The number of coal vessels queuing at the Dalrymple Bay Coal Terminal in Australia's Queensland state is at the highest level seen since early 2010, shipping data and historical records from terminal operator DBCT Management showed.
On Wednesday, there were 44 ships at anchor off the terminal and two loading coal, according to shipping data.
Monthly daily average queue lengths for the terminal have not breached 40 ships since 2010, according to DBCT Management data dating from April 2009 to June 2017.
Figures were not readily available for July-October of this year. In 2010, the average daily queue in May grew as long as 61.7 ships, according to the data.
But from 2011 to June 2017, the monthly daily average queue has exceeded 30 ships only twice. In November last year it was as low as nine ships.
The most recently available monthly daily average is for June when there were 27.6 vessels.
"DBCT works on a cargo assembly basis, which means that cargo is railed specifically to meet each shipment on a just-in-time basis," said a report from a shipping agency.
"Due to the nature of the supply chain linking DBCT and the mines which it services, actual delays can vary due to actual production at the mines, congestion at the port and rail allocation," the report added.
Also, Berth No. 2 is undergoing scheduled maintenance between November 8 and December 5.
While buyers had reported delays for coal deliveries from DBCT since October, urgency began to build in the met coal market early in November, lending support to met coal prices.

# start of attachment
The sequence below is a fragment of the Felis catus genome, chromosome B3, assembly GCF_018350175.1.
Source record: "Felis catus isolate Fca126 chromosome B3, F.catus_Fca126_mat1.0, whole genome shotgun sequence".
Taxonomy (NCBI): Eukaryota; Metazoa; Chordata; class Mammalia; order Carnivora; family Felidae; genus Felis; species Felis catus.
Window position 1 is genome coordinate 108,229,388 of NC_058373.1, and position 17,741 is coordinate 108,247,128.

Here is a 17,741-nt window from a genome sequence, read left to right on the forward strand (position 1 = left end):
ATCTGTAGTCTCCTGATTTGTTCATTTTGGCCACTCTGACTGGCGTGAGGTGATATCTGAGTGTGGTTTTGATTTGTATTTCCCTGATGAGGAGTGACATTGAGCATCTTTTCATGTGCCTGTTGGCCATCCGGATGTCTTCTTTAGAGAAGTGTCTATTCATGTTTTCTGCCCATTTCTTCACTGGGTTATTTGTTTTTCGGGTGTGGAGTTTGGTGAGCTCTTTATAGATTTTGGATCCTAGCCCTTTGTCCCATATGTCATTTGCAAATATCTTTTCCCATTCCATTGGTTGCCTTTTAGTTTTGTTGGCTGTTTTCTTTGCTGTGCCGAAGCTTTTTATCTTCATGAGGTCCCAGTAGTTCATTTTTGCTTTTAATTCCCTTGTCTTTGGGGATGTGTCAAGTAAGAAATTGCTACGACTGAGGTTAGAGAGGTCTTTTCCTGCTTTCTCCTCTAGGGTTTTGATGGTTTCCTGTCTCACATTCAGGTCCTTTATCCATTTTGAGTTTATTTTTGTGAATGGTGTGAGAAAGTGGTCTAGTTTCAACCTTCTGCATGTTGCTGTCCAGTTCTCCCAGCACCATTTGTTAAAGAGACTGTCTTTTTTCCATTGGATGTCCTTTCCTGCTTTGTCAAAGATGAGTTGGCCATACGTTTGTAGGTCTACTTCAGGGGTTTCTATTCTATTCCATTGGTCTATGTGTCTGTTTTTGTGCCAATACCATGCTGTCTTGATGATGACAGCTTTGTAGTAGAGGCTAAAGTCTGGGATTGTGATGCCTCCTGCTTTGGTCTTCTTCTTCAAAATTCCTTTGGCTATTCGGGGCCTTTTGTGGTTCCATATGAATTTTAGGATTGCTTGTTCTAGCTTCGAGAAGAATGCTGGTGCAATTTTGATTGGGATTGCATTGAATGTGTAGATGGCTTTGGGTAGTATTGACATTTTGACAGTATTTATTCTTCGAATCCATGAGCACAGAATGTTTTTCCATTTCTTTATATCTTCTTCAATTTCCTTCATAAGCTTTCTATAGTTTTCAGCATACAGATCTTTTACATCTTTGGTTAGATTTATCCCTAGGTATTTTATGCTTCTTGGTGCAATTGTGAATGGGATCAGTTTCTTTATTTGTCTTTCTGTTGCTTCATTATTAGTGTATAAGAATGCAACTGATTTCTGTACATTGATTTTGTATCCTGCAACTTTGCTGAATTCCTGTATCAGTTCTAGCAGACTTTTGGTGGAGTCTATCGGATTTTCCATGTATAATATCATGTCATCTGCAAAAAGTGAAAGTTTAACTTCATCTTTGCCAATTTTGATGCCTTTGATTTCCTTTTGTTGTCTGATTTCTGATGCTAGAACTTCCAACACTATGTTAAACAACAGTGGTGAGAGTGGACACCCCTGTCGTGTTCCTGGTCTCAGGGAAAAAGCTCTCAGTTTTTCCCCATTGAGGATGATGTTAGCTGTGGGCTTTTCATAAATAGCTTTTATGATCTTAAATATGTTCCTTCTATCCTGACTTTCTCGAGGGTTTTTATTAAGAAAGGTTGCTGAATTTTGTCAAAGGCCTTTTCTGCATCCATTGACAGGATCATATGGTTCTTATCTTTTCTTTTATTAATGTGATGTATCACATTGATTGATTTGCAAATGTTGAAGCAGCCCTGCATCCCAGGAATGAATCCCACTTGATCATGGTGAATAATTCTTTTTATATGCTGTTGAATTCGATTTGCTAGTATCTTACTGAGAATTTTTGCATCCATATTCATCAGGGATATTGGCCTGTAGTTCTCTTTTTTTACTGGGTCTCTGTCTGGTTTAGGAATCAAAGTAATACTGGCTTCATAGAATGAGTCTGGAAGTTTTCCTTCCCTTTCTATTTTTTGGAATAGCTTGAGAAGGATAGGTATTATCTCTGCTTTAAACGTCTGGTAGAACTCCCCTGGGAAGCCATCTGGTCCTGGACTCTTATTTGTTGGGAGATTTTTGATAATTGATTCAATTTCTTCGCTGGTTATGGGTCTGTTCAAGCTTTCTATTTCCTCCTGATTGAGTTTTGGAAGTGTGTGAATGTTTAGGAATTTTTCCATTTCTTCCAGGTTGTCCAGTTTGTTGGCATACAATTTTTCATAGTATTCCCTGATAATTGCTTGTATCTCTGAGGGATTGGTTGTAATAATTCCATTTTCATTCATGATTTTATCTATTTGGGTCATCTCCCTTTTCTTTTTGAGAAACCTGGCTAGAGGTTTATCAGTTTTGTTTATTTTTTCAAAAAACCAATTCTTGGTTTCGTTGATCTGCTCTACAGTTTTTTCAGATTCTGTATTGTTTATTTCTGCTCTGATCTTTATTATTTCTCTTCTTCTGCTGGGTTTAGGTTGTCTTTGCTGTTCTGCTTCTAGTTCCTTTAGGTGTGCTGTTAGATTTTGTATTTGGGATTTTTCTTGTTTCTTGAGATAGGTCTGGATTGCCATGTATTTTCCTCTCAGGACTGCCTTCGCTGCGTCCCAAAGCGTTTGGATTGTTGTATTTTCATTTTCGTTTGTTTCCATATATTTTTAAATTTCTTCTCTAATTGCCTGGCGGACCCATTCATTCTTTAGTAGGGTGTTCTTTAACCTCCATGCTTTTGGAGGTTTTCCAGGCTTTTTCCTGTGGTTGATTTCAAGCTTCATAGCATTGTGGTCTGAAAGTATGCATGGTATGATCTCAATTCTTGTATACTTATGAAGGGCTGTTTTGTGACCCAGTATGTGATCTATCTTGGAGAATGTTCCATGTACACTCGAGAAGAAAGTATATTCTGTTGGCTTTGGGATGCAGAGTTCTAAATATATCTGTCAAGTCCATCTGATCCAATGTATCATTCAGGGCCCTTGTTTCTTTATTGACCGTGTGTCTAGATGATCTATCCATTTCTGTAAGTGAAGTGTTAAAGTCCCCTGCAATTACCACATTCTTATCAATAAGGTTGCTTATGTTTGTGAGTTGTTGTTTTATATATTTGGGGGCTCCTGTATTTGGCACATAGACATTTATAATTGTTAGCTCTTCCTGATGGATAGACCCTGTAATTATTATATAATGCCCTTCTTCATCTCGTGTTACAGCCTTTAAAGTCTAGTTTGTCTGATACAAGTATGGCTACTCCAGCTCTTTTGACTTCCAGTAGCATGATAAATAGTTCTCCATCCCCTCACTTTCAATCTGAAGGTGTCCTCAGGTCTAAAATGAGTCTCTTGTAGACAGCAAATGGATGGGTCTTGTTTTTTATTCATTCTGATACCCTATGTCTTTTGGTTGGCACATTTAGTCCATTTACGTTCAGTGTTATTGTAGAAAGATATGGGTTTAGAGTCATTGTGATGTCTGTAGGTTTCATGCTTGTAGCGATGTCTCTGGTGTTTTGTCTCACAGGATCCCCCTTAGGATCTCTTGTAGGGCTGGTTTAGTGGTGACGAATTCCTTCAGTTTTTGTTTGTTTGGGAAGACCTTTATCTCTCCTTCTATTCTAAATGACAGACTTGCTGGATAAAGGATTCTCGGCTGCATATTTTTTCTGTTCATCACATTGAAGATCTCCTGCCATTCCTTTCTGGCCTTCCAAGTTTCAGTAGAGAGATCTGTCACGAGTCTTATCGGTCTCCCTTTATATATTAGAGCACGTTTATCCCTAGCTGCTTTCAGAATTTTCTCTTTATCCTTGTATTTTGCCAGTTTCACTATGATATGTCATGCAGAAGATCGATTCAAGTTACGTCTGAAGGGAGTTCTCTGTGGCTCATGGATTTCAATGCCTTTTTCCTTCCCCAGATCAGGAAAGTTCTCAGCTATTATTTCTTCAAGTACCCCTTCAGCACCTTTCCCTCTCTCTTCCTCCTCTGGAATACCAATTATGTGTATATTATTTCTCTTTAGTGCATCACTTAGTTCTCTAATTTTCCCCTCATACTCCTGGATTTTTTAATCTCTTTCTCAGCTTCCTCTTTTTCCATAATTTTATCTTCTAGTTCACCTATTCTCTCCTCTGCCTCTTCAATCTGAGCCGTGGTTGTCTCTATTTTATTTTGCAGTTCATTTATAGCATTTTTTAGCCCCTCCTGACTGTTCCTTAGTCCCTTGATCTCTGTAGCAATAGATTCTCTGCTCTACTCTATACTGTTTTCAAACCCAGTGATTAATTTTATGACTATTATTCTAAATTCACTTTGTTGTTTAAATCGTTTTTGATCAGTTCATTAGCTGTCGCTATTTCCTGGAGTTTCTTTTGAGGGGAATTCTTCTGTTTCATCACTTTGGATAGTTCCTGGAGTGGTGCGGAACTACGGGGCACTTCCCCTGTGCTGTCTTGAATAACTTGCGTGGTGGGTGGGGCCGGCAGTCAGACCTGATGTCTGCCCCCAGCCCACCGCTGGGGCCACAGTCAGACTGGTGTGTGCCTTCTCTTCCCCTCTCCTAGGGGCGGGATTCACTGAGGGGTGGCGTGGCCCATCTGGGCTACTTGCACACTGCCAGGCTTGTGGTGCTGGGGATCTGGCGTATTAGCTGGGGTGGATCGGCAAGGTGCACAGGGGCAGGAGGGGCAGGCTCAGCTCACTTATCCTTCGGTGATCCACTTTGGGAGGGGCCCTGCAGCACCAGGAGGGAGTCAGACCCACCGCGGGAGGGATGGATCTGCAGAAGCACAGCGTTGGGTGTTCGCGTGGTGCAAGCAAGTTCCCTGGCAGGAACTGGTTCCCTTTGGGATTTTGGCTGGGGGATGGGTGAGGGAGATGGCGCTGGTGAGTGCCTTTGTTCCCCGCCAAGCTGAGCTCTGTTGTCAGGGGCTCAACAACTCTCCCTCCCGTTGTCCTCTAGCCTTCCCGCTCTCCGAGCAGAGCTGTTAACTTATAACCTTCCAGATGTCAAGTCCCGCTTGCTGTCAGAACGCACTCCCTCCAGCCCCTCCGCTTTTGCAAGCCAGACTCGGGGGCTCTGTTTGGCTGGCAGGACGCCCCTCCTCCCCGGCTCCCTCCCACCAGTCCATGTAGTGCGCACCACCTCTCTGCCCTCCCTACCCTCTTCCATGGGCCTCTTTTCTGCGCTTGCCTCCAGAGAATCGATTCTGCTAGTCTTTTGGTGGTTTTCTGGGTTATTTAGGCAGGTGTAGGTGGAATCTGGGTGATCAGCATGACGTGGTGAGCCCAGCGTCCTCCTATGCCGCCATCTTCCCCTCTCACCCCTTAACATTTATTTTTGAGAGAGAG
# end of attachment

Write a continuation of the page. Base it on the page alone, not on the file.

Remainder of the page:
Platts Premium Low Vol FOB Australia saw a 8.4% hike in prices from the beginning of November to date, moving from $179/mt FOB Australia on November 1 to $194/mt FOB Australia Tuesday.
Buyers continue to report delays of 20-30 days in their coal deliveries, with several buyers also having procured prompt cargoes at higher prices to offset shortages stemming from the delays.
Coal exports from DBCT, which services mines in Central Queensland's Bowen Basin, have been strong in recent months.
The terminal, which is leased from the state government by DBCT Management, operated near its 85 million mt/year nameplate capacity for August-October, at an annualized rate of 80.20 million mt.
For January-October however, its annualized rate was lagging at 64.75 million mt after the impact of Cyclone Debbie which made landfall in late March.
In recent months, DBCT has at times run above nameplate capacity, a source close to the terminal said Wednesday.
And while throughput is expected to be strong in December, the queues are expected to ease by the end of 2017, or in the beginning of the new year -- subject to an unusual weather event changing that forecast, he said.
Source: PlattsPrevious Next
Quality Seafarers Will Always Remain in Demand: Capt Vijay Rangroo, Managing Director, MTMSM
India Tanker Shipping Trade Summit 2018